Conservative super PACs, along with Republican presidential and congressional candidates, are aiming at President Barack Obama’s health care reform, figuring that “Obamacare” and the program’s shaky support will be a deadly weapon against Democrats facing a difficult election year.

If you add these attacks to Obama’s other obstacles — a weak economy, the deep disillusionment of his 2008 progressive base, the Afghanistan war and high gas prices — it’s conceivable that the nation might as well prepare a White House welcome mat for Mitt Romney, the man who invented Obamacare (Romneycare) and now campaigns against it. Or for Rick Santorum or even Newt Gingrich. The thought of this happening is chilling.

An example of the anti-health care reform effort is the campaign by the right-wing FreedomWorks for America, part of a conglomerate of tea party-oriented FreedomWorks organizations headed by former House Republican leader Dick Armey. It joins several other conservative advocacy groups opposing reform, some planning to rally outside the U.S. Supreme Court building on March 27. That’s the second day of oral arguments in the case that will decide whether the health reform law stands, is declared unconstitutional, or something in between.

“We’ll pull out all the stops—grass-roots rallies, targeted direct mail, a massive online advertising campaign, media appearances, congressional office visits, the whole nine yards,” said a fundraising letter signed by Steve Forbes, conservative presidential candidate in 1996 and 2000, editor in chief of the business magazine Forbes and vice chairman of the affiliated FreedomWorks Foundation.

The FreedomWorks operation ranks fourth in the list of big spending organizations, with expenditures of $1.4 million, according to, part of the Center for Responsive Politics.

FreedomWorks is so extreme that it has spent $594,100 in a campaign to deny the Republican nomination for U.S. Senate in Utah to the conservative incumbent, Orrin Hatch, OpenSecrets reported.

Such super PACS and their ability to collect and spend unlimited amounts of money grew out of the U.S. Supreme Court’s Citizens United decision. They are a powerful force in this year’s election. The Washington Post and Businessweek reported that super PACs financed more than 90 percent of the advertising for Republican candidates in the Alabama and Mississippi primaries.

It’s uncertain whether the Democrats can effectively respond.

Health care reform — officially the Affordable Health Care for America Act — has always reflected what’s right and what’s wrong with the Obama administration.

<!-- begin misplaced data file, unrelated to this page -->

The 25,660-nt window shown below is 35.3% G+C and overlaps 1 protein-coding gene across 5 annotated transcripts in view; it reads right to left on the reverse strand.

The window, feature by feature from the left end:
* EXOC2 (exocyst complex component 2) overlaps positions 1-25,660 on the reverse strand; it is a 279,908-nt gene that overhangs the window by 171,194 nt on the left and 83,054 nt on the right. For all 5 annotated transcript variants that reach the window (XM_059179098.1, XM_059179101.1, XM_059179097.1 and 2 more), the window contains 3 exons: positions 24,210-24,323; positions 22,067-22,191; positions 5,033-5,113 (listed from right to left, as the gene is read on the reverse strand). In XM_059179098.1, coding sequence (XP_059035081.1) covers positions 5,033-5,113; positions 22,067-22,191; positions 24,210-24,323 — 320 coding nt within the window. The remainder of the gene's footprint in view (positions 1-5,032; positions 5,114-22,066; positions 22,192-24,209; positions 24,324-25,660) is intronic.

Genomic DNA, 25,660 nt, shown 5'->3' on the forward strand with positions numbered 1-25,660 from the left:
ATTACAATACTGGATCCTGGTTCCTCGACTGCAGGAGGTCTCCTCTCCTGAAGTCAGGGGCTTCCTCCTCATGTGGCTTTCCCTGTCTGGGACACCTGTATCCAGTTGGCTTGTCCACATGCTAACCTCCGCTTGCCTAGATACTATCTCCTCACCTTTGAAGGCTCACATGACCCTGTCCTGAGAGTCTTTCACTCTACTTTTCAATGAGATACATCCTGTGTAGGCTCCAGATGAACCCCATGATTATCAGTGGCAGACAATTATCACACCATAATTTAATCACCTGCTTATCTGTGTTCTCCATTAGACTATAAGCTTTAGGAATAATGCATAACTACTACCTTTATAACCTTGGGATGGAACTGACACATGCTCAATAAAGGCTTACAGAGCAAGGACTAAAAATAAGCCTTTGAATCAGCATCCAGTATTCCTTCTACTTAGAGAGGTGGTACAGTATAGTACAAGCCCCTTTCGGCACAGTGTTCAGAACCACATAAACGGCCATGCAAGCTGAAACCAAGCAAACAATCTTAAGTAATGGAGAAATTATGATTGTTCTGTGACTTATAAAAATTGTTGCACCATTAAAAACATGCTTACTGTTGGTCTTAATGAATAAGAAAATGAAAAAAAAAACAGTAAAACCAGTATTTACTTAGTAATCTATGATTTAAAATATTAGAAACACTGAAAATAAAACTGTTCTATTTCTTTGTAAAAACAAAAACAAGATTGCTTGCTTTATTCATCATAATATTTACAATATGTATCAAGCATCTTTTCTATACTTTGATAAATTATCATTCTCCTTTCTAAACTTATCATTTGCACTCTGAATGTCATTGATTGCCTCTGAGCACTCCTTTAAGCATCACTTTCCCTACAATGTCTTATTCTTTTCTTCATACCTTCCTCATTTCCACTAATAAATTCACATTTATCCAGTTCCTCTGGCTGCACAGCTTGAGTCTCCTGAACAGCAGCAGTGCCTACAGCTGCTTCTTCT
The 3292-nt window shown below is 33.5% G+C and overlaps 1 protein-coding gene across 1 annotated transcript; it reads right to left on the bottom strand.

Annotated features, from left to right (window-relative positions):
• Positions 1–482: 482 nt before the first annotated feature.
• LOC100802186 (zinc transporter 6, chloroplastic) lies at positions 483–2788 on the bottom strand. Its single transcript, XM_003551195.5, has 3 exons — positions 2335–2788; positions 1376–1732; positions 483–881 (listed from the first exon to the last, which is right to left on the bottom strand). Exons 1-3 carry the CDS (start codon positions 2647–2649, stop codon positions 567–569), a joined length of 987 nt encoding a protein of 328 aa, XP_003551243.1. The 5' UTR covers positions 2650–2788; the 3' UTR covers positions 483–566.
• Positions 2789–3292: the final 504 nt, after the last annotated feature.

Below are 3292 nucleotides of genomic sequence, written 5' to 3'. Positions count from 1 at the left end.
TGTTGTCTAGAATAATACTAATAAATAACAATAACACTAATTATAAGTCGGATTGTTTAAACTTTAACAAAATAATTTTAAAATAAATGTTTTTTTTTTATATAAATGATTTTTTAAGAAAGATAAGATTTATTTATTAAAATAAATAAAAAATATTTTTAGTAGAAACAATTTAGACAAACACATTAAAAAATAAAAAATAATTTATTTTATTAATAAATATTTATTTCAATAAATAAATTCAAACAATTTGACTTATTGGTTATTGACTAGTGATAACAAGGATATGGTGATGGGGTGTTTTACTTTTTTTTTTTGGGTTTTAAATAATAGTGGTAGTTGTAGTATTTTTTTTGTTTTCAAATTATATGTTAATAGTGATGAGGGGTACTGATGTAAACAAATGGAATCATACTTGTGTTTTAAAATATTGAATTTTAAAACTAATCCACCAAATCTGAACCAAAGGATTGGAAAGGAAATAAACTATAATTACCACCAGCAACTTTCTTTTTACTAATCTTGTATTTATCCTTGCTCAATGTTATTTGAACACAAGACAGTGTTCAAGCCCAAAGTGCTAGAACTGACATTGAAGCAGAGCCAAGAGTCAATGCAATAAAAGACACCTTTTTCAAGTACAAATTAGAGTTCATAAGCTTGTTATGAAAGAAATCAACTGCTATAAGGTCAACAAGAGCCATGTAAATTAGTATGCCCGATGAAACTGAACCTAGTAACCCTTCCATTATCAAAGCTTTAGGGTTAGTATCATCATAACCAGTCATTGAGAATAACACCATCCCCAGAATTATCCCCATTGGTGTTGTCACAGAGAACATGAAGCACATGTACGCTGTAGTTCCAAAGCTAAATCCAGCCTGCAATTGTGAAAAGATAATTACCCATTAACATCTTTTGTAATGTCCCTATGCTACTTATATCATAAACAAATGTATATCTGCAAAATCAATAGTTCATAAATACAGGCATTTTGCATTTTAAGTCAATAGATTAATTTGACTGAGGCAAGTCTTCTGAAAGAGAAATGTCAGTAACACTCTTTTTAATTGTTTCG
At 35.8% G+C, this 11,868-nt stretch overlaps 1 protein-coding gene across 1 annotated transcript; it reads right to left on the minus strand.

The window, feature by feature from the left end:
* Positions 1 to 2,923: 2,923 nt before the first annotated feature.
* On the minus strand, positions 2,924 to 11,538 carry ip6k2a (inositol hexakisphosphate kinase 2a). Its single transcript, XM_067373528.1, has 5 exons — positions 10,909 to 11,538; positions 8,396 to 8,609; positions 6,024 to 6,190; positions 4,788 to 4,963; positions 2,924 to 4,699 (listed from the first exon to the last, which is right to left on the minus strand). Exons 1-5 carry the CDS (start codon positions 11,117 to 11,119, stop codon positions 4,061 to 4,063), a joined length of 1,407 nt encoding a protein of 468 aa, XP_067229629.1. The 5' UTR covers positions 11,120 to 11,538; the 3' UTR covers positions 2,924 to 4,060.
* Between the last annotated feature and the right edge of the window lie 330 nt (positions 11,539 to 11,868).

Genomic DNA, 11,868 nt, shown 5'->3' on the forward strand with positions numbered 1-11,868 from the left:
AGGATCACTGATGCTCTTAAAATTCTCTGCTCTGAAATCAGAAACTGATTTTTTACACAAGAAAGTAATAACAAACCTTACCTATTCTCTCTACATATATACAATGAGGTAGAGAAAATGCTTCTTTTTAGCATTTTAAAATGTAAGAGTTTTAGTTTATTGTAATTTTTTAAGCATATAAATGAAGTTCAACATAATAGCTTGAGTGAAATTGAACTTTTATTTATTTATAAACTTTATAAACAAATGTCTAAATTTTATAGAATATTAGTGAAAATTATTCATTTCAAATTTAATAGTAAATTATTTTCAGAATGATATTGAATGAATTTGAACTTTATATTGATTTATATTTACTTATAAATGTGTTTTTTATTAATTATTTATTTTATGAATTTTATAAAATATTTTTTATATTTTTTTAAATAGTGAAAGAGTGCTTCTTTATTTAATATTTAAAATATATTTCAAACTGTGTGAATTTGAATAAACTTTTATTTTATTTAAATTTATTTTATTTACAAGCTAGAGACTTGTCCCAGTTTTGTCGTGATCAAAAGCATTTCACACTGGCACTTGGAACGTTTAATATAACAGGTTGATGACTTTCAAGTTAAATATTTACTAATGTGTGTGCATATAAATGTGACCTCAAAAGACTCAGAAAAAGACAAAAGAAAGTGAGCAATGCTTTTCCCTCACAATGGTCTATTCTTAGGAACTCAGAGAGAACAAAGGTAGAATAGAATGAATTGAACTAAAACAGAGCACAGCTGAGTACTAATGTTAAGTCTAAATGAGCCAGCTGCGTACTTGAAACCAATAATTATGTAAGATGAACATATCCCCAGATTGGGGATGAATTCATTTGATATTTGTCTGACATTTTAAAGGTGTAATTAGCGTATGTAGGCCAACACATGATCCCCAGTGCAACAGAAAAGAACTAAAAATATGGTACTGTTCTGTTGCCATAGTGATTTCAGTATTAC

On the plus side, there are the act’s accomplishments. Like Medicare, it has been unappreciated in the early going, but has the potential of improving the lives of many millions. The act aims to create a huge expansion of health care for a country that trails other industrialized nations. It now permits children under 26 to be covered by their parents’ health insurance, bans insurance companies from denying coverage to those with pre-existing conditions and makes other improvements. Eventually, it will extend coverage to 50 million more Americans and assure that they will not be denied insurance if they can’t afford it and bring many more of the working poor under Medicaid.

On the minus side, the Affordable Health Care for America Act was a compromise, as was much of what has been done by the Obama administration — a compromise that angered some of the president’s strongest progressive supporters. Obama did not, as they hoped, fight for something resembling Medicare for all. And he did not fight for government plans that would compete with private companies and keep prices down.

Another serious problem is that the plan is incredibly complicated, the work of health care experts who massage every detail into language only they can understand. From the moment it was revealed, the Obama administration failed to sell the plan to the public or even adequately explain it. Once the program became law, the administration put the details on a website that requires too much maneuvering. It was almost as if Obama and his people were ashamed of the act and were trying to keep it in the closet.

Their success in hiding the measure is indicated by a Kaiser Family Foundation poll showing that only 58 percent of those surveyed were aware that the health care law is actually on the books as a real law.

That poll and one taken by the Pew Research Center for the People and the Press, both in March, showed Americans sharply divided over the law. Pew found that 47 percent approve of the law while 45 percent disapprove. Democrats overwhelmingly approve, 76 percent to 17 percent, while Republicans disapprove 84 percent to 11 percent. Independents are divided: 44 percent in favor, 47 percent opposed.

Perhaps those numbers have awakened the administration. It’s about time. Robert Pear reported in The New York Times that the White House has begun “an aggressive campaign” to sell the law: “For months, Democrats in Congress and progressive groups have urged the White House to make a forceful defense of the health care law, which is denounced almost daily by Republican lawmakers and presidential candidates,” in addition to the attacks financed by FreedomWorks and the other super PACs.

It would be ironic if President Obama was brought down by his most noteworthy domestic accomplishment.

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